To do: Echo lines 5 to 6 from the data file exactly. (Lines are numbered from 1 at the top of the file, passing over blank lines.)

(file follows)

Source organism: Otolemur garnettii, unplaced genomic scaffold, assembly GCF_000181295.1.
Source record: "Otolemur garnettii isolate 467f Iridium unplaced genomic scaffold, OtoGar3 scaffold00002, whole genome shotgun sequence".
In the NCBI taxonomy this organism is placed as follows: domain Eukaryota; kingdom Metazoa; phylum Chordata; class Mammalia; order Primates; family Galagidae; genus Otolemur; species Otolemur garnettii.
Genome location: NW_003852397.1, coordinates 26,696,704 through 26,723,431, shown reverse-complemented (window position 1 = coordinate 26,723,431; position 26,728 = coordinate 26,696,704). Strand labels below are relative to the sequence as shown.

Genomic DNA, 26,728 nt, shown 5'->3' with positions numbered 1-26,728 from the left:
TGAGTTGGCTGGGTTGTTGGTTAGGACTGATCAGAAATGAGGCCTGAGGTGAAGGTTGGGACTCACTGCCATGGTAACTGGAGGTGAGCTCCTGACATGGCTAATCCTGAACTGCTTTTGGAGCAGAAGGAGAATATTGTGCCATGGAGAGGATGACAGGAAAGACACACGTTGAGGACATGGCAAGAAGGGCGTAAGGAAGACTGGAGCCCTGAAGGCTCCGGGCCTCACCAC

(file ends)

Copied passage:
Genomic DNA, 26,728 nt, shown 5'->3' with positions numbered 1-26,728 from the left:
TGAGTTGGCTGGGTTGTTGGTTAGGACTGATCAGAAATGAGGCCTGAGGTGAAGGTTGGGACTCACTGCCATGGTAACTGGAGGTGAGCTCCTGACATGGCTAATCCTGAACTGCTTTTGGAGCAGAAGGAGAATATTGTGCCATGGAGAGGATGACAGGAAAGACACACGTTGAGGACATGGCAAGAAGGGCGTAAGGAAGACTGGAGCCCTGAAGGCTCCGGGCCTCACCAC